When the April figures on unemployment were released May 4, they were more than disappointing. They were deeply disturbing.
While the unemployment rate had fallen from 8.2 percent to 8.1 percent, 342,000 workers had stopped looking for work. They had just dropped out of the labor market.
Only 63.6 percent of the U.S. working age population is now in the labor force, the lowest level since December 1981.
Here is a major cause of the economic malaise of the 21st century, a condition over which a president has little control. A shrinking share of our population is carrying an ever-expanding army of dependents.
If this were a result of American women going home to have kids, that would be, as it was after World War II, a manifestation of national vigor and health.
But that is not the case here.
The number of Americans of working age not in the labor force grew in April from 87,897,000 to 88,419,000—by an astonishing 522,000. This is an immense army for the rest of society to carry.
Why are Americans dropping out?
Some have given up looking for jobs in towns they grew up in, because the jobs are gone and not coming back, and they don’t want to leave. Some are rejecting the low-wage unskilled work being offered, because the alternative—unemployment checks and federal and state welfare—is not all that torturous.
With some, the work incentive was never implanted. With others, the option of moving back in with the parents is not all that terrible.
America, it seems, is becoming less like the country we grew up in, in its attitudes about work and idleness, and more like Europe.
Whatever its causes, this social and economic torpor that seems beyond the capacity of presidents to correct or cure is a dark cloud over the hopes of Barack Obama for a second term.
And yet another ominous cloud, no longer on the far horizon, is now directly above: the impending departure from the labor force of 70 million baby boomers in the next two decades.
According to the Statistical Abstract of the United States, from Jan. 1, 1930, to Dec. 31, 1935, there were 13 million births in the U.S. From January 1940 through December 1945, there were 16 million.
This was the Silent Generation, born in Depression and war. It never produced a president, and never will, unless Ron Paul catches fire pretty quickly. The Greatest Generation gave us six presidents, starting with JFK and ending with Bush I. Our three most recent presidents—Bill Clinton, Bush II, Barack Obama—are all baby boomers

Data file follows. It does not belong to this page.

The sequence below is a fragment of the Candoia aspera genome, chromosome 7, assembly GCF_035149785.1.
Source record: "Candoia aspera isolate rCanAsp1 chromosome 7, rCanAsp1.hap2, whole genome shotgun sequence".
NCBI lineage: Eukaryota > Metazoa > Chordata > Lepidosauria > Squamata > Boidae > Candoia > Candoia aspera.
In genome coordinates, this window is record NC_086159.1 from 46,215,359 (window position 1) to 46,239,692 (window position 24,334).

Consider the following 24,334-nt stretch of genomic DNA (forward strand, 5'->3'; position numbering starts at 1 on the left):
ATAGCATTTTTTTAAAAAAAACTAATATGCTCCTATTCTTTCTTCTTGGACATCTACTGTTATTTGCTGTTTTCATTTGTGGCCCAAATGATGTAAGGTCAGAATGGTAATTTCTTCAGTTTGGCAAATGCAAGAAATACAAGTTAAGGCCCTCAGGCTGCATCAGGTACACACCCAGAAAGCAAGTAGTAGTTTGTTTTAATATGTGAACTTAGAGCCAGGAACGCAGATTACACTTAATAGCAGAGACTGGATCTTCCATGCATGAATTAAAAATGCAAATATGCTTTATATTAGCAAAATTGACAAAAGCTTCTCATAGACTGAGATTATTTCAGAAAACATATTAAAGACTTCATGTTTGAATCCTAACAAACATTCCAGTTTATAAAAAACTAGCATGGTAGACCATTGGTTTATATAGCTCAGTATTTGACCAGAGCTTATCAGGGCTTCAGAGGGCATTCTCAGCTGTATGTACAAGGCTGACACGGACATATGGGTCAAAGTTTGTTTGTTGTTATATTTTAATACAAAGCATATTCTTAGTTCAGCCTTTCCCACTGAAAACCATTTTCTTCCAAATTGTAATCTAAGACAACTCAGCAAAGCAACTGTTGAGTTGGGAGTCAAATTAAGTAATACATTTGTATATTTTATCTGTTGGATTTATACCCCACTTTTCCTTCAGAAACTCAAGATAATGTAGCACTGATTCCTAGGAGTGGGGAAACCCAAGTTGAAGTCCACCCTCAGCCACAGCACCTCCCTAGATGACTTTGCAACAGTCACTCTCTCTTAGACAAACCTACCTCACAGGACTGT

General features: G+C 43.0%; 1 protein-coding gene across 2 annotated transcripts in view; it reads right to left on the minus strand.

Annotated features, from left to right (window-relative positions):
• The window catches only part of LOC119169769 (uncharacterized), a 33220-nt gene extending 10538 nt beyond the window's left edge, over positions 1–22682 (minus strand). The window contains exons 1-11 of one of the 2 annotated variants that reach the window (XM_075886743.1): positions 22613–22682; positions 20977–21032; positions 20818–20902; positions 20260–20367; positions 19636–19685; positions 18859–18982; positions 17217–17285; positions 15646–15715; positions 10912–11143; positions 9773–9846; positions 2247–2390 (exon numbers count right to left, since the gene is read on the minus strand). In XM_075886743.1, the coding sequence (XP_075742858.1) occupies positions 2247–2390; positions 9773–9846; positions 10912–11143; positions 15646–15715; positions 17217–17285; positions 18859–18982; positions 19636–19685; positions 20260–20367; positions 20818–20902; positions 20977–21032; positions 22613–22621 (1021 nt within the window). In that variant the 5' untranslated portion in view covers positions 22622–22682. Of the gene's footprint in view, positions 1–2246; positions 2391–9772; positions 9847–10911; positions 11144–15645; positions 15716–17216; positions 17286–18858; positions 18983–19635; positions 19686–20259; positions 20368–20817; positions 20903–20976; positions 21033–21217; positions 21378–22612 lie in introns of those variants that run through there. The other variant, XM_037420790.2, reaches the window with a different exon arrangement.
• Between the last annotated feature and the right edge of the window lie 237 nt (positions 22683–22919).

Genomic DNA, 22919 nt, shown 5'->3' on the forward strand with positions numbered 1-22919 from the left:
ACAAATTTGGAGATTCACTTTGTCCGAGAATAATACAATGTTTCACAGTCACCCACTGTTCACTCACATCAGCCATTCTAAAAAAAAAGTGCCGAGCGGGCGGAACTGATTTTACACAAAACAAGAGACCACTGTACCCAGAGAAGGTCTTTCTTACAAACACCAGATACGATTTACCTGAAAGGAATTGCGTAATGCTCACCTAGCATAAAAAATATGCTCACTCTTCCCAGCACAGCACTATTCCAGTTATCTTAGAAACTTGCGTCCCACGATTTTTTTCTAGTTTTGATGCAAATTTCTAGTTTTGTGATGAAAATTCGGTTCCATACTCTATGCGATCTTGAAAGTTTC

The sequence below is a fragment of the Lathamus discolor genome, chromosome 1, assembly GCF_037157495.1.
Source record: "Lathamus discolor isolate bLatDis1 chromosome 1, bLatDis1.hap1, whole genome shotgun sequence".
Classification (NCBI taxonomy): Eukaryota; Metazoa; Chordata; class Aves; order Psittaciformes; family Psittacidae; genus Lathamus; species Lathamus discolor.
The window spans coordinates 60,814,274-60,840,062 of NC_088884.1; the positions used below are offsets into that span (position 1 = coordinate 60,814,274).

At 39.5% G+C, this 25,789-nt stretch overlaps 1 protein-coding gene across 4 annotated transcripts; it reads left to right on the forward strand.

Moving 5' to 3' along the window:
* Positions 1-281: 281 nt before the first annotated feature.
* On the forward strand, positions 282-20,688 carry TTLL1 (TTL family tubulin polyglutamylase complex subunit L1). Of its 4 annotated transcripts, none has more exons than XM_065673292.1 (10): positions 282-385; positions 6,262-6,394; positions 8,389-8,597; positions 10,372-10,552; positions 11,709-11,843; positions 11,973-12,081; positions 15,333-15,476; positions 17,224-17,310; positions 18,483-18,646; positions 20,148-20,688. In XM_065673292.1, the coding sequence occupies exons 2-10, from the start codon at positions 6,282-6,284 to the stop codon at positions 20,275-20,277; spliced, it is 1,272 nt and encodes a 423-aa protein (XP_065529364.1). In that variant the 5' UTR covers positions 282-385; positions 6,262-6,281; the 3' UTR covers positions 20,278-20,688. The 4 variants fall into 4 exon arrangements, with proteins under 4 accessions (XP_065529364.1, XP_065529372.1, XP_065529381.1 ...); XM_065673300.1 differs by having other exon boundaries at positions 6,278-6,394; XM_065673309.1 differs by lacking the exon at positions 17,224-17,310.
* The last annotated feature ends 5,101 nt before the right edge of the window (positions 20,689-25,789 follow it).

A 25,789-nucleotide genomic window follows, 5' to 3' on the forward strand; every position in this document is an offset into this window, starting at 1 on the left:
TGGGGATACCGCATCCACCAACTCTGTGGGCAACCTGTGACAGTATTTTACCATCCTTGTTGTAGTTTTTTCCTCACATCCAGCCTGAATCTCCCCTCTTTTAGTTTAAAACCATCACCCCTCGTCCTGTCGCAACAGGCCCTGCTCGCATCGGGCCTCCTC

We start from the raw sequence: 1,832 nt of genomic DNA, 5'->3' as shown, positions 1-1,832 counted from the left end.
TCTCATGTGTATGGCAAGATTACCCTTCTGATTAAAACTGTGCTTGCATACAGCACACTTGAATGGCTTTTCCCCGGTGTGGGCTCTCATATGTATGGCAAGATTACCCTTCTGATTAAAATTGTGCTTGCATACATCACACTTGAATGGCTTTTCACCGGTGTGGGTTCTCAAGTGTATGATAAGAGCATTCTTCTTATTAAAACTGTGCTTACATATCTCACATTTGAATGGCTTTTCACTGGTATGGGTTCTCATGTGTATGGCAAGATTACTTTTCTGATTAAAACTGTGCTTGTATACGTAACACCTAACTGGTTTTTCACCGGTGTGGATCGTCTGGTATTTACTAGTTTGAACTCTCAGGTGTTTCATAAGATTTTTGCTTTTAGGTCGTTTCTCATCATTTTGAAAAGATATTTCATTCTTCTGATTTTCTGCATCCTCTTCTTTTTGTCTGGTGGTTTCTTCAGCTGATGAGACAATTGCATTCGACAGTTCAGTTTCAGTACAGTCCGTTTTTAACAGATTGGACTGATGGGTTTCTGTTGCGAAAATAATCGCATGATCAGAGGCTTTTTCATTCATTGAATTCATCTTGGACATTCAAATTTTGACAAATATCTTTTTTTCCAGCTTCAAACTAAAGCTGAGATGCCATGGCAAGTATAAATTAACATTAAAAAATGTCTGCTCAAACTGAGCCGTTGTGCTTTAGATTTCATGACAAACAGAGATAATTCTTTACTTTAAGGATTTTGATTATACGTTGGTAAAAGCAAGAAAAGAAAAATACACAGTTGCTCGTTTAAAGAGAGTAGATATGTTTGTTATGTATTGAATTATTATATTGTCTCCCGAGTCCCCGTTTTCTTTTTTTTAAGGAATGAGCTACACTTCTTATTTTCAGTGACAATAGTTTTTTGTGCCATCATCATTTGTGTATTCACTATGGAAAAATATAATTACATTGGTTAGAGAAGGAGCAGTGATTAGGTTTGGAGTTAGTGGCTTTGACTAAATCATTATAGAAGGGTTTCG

And here we come to the heart of our next economic crisis.
If one adds up all the children born between Jan. 1, 1946 and Jan. 1, 1965, the era of the great American baby boom, the total comes to 77 million babies born in the United States.
Why is this so significant now?
Because this year, 2012, the first wave of baby boomers, all those born in 1946, like Clinton and George W. Bush, will reach 66, and eligibility for full Social Security and Medicare benefits. The boomers, en masse, will start moving off payrolls onto pension rolls.
Let us assume the 77 million boomers are down to 72 million. This means that over the next 20 years, boomers will be retiring and reaching eligibility for Social Security and Medicare at a rate of 3.6 million a year, or 300,000 a month, or 10,000 every day.
Three hundred thousand a month leaving the labor force may help to explain its shrinkage. And as the boomers are the best-paid, best-educated generation we produced, the loss of their collective skills, abilities and tax contributions will be as heavy a blow to the nation as the funding of their Medicare and Social Security will be a burden to the taxpayers they leave behind in the labor force.
Since Roe v. Wade, abortions have carried off 53 million of the generations that were to replace the boomers. While those 53 million lost have been partially replaced by 40 million immigrants, legal and illegal, our recent immigrants have not exhibited the same income- or tax-producing capacity as boomers.
In 1965, LBJ announced his plan to convert our ordinary society into a Great Society. Since then, trillions have been spent.
The fruits of that immense investment? The illegitimacy rate, dropout rate, crime rate and incarceration rate have set new records, as the test scores of high school students have plummeted to new lows.
Our labor force is shrinking, the number of dependent U.S. adults is growing, our social programs are failing, and our best educated and most productive generation is retiring.
To borrow from Merle Haggard, “Are the good times really over for good?”
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